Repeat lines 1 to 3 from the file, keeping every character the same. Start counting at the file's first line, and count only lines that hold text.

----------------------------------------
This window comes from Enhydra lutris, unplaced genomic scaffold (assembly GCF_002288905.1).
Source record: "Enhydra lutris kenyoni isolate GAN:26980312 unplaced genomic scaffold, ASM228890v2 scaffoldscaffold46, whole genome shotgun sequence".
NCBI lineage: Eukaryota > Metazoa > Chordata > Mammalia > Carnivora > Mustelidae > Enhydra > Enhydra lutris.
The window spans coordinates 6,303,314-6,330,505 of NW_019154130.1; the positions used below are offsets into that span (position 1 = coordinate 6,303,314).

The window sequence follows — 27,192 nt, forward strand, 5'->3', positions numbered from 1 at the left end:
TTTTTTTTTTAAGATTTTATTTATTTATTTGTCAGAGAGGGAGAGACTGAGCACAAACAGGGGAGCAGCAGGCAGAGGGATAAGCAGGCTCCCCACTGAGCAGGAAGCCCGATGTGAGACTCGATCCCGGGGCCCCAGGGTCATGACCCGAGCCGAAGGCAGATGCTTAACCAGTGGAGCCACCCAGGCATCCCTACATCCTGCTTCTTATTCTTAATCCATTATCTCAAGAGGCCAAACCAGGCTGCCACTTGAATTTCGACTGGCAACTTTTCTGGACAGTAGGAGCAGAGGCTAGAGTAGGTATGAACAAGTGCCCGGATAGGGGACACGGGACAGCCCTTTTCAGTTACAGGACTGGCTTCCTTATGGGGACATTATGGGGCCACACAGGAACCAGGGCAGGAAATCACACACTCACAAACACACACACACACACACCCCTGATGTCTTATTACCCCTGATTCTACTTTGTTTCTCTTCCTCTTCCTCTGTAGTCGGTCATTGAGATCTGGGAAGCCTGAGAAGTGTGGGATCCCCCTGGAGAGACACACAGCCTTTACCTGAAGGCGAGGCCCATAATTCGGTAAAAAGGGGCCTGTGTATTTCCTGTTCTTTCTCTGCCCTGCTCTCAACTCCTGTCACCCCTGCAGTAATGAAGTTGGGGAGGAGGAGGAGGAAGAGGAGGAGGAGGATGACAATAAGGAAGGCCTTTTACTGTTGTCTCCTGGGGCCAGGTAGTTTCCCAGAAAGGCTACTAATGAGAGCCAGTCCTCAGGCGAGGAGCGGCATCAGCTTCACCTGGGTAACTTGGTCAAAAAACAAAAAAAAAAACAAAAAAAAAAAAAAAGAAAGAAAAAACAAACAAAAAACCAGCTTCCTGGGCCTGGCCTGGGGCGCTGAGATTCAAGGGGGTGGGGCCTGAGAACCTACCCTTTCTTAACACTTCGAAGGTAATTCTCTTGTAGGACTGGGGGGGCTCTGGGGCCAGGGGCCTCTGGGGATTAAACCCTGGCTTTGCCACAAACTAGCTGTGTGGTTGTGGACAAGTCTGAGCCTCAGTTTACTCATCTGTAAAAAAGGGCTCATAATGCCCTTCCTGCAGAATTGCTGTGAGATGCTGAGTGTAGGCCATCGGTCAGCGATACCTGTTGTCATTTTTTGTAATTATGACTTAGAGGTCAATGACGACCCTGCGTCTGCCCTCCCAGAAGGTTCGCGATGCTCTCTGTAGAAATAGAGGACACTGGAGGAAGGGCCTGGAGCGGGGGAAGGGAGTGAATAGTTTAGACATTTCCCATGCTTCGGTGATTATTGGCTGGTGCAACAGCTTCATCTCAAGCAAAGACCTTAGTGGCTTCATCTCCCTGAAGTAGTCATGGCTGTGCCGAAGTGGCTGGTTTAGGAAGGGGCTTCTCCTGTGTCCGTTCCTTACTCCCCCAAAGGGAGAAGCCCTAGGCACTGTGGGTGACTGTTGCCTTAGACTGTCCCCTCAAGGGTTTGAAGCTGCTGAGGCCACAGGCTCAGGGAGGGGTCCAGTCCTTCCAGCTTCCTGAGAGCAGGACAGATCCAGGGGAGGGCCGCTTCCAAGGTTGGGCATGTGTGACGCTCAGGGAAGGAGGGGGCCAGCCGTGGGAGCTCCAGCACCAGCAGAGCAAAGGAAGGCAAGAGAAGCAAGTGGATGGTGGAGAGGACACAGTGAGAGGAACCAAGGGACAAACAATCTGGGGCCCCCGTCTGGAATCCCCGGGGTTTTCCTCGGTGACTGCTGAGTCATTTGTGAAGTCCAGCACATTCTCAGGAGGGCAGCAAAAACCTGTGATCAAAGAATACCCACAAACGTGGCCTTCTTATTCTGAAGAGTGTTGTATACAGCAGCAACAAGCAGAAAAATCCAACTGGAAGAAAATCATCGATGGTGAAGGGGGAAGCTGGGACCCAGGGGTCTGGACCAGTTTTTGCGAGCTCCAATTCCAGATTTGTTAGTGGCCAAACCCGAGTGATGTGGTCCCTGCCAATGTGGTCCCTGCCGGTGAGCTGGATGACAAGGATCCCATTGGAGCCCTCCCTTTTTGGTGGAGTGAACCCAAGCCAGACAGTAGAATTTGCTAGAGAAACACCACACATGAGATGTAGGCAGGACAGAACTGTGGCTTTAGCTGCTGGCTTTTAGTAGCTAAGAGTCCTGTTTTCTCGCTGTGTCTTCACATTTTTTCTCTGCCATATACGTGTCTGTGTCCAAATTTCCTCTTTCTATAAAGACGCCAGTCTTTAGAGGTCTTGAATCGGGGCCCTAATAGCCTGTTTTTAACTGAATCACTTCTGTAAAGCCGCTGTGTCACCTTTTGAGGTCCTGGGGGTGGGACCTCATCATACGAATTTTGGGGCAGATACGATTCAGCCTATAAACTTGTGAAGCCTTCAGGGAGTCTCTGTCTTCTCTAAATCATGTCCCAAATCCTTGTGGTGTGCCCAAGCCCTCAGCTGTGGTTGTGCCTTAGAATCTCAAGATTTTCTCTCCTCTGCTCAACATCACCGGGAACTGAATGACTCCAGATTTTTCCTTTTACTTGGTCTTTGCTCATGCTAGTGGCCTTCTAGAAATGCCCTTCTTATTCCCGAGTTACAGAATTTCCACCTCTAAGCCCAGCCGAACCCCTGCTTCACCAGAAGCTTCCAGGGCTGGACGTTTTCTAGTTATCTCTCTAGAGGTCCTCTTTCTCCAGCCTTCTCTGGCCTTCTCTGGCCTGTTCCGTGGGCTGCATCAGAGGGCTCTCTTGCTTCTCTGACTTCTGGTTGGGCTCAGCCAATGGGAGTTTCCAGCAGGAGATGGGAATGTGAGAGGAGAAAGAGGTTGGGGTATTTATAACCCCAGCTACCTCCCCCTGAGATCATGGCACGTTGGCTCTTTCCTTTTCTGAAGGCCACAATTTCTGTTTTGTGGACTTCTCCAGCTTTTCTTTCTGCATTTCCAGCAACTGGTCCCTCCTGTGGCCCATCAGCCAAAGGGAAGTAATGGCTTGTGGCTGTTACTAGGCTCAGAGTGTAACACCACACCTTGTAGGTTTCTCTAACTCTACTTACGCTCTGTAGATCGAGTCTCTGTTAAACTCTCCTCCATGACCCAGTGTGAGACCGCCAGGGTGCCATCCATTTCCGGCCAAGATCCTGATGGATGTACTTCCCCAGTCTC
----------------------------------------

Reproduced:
This window comes from Enhydra lutris, unplaced genomic scaffold (assembly GCF_002288905.1).
Source record: "Enhydra lutris kenyoni isolate GAN:26980312 unplaced genomic scaffold, ASM228890v2 scaffoldscaffold46, whole genome shotgun sequence".
NCBI lineage: Eukaryota > Metazoa > Chordata > Mammalia > Carnivora > Mustelidae > Enhydra > Enhydra lutris.